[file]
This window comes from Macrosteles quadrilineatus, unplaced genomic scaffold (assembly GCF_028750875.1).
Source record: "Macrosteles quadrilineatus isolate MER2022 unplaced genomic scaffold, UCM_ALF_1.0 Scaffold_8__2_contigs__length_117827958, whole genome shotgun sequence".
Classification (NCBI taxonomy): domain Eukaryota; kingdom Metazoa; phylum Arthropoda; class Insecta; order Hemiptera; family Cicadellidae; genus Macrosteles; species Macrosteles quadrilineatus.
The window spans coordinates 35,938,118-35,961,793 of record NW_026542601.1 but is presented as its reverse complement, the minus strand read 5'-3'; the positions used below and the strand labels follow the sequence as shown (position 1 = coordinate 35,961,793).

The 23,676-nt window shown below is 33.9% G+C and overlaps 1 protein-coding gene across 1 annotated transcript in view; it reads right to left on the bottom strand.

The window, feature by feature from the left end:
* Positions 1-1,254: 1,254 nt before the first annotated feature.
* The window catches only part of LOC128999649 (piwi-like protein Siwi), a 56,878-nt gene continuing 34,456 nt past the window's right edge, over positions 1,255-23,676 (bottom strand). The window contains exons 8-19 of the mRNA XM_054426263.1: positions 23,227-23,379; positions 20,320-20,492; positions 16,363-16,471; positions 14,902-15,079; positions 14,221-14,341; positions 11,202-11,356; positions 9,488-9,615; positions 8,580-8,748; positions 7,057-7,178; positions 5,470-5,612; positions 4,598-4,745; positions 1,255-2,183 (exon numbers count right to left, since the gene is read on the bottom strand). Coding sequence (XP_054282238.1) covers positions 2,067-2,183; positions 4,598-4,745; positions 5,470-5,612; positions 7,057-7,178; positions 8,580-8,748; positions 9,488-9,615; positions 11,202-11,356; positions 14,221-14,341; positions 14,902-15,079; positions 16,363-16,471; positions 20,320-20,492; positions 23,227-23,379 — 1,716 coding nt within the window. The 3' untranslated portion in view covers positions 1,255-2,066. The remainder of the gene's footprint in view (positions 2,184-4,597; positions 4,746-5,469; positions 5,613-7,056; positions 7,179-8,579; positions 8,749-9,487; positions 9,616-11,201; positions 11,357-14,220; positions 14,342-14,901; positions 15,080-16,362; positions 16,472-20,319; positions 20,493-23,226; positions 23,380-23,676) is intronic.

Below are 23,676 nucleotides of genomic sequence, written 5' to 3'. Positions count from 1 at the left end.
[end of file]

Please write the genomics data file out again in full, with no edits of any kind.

This window comes from Macrosteles quadrilineatus, unplaced genomic scaffold (assembly GCF_028750875.1).
Source record: "Macrosteles quadrilineatus isolate MER2022 unplaced genomic scaffold, UCM_ALF_1.0 Scaffold_8__2_contigs__length_117827958, whole genome shotgun sequence".
Classification (NCBI taxonomy): domain Eukaryota; kingdom Metazoa; phylum Arthropoda; class Insecta; order Hemiptera; family Cicadellidae; genus Macrosteles; species Macrosteles quadrilineatus.
The window spans coordinates 35,938,118-35,961,793 of record NW_026542601.1 but is presented as its reverse complement, the minus strand read 5'-3'; the positions used below and the strand labels follow the sequence as shown (position 1 = coordinate 35,961,793).

The 23,676-nt window shown below is 33.9% G+C and overlaps 1 protein-coding gene across 1 annotated transcript in view; it reads right to left on the bottom strand.

The window, feature by feature from the left end:
* Positions 1-1,254: 1,254 nt before the first annotated feature.
* The window catches only part of LOC128999649 (piwi-like protein Siwi), a 56,878-nt gene continuing 34,456 nt past the window's right edge, over positions 1,255-23,676 (bottom strand). The window contains exons 8-19 of the mRNA XM_054426263.1: positions 23,227-23,379; positions 20,320-20,492; positions 16,363-16,471; positions 14,902-15,079; positions 14,221-14,341; positions 11,202-11,356; positions 9,488-9,615; positions 8,580-8,748; positions 7,057-7,178; positions 5,470-5,612; positions 4,598-4,745; positions 1,255-2,183 (exon numbers count right to left, since the gene is read on the bottom strand). Coding sequence (XP_054282238.1) covers positions 2,067-2,183; positions 4,598-4,745; positions 5,470-5,612; positions 7,057-7,178; positions 8,580-8,748; positions 9,488-9,615; positions 11,202-11,356; positions 14,221-14,341; positions 14,902-15,079; positions 16,363-16,471; positions 20,320-20,492; positions 23,227-23,379 — 1,716 coding nt within the window. The 3' untranslated portion in view covers positions 1,255-2,066. The remainder of the gene's footprint in view (positions 2,184-4,597; positions 4,746-5,469; positions 5,613-7,056; positions 7,179-8,579; positions 8,749-9,487; positions 9,616-11,201; positions 11,357-14,220; positions 14,342-14,901; positions 15,080-16,362; positions 16,472-20,319; positions 20,493-23,226; positions 23,380-23,676) is intronic.

Below are 23,676 nucleotides of genomic sequence, written 5' to 3'. Positions count from 1 at the left end.